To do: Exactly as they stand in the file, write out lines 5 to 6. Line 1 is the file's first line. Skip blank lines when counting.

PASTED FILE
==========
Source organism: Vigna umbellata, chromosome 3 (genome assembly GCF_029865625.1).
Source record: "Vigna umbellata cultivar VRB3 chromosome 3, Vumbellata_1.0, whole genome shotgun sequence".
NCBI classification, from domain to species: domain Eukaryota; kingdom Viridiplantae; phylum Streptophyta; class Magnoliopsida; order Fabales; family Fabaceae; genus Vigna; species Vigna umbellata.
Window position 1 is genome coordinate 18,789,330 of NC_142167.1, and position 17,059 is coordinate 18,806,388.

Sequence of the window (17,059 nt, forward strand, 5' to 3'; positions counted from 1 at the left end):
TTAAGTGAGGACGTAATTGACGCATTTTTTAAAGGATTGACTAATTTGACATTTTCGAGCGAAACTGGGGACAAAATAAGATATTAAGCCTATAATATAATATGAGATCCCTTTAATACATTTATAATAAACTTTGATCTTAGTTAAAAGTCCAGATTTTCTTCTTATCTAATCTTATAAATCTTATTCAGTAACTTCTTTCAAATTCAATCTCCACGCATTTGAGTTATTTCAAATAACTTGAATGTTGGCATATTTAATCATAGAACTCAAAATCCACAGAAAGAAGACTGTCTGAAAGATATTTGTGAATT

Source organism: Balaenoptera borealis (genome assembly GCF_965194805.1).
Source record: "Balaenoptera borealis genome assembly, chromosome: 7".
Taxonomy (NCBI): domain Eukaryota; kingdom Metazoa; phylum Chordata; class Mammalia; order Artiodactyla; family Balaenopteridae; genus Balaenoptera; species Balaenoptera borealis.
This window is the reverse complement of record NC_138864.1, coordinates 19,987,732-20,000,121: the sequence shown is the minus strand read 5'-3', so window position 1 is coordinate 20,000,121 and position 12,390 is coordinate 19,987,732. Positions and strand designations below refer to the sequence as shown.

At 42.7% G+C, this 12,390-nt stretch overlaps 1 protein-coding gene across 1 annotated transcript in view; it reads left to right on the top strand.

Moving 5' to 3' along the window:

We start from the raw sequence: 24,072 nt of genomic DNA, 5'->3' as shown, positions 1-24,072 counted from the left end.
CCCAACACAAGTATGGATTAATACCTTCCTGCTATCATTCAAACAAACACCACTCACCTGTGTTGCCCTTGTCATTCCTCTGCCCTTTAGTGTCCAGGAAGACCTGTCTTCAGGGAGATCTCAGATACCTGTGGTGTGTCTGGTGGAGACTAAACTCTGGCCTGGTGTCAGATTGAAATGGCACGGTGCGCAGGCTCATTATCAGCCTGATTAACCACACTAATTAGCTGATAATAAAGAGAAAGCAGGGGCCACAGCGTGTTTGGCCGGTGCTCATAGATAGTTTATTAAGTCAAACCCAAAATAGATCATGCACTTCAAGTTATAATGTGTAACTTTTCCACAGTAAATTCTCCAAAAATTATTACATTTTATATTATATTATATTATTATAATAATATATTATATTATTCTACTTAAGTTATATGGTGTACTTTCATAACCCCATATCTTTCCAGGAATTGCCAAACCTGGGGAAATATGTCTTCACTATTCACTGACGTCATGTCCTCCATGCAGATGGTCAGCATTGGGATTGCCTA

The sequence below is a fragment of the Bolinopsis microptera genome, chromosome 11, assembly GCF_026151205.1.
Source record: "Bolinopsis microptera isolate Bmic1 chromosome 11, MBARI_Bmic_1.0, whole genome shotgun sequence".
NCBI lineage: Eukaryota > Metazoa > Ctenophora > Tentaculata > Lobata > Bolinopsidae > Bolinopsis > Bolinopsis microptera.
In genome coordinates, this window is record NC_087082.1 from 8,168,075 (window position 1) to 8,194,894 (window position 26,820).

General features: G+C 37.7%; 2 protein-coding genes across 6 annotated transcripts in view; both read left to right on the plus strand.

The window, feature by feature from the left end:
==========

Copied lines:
Sequence of the window (17,059 nt, forward strand, 5' to 3'; positions counted from 1 at the left end):
TTAAGTGAGGACGTAATTGACGCATTTTTTAAAGGATTGACTAATTTGACATTTTCGAGCGAAACTGGGGACAAAATAAGATATTAAGCCTATAATATAATATGAGATCCCTTTAATACATTTATAATAAACTTTGATCTTAGTTAAAAGTCCAGATTTTCTTCTTATCTAATCTTATAAATCTTATTCAGTAACTTCTTTCAAATTCAATCTCCACGCATTTGAGTTATTTCAAATAACTTGAATGTTGGCATATTTAATCATAGAACTCAAAATCCACAGAAAGAAGACTGTCTGAAAGATATTTGTGAATT